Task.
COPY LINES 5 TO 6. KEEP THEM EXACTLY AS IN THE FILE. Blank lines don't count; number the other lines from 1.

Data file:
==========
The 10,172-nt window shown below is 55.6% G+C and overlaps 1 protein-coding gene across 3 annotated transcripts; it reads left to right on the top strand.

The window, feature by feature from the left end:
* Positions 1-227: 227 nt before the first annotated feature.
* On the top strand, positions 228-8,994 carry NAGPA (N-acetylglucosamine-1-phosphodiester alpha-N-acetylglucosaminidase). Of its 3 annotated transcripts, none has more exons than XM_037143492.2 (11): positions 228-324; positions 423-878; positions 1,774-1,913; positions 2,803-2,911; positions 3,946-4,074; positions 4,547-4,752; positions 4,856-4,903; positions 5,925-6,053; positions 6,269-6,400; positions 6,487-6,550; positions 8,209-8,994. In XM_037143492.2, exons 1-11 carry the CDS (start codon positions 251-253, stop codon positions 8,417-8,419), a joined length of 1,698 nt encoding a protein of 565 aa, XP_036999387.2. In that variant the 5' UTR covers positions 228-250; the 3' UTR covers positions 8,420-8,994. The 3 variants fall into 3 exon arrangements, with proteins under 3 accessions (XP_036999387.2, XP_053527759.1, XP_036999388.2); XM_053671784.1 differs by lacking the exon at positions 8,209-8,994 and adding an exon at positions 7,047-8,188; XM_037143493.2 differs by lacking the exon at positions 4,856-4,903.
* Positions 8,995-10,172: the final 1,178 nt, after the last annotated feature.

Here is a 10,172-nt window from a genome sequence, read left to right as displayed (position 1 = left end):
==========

* Positions 8,995-10,172: the final 1,178 nt, after the last annotated feature.

Here is a 10,172-nt window from a genome sequence, read left to right as displayed (position 1 = left end):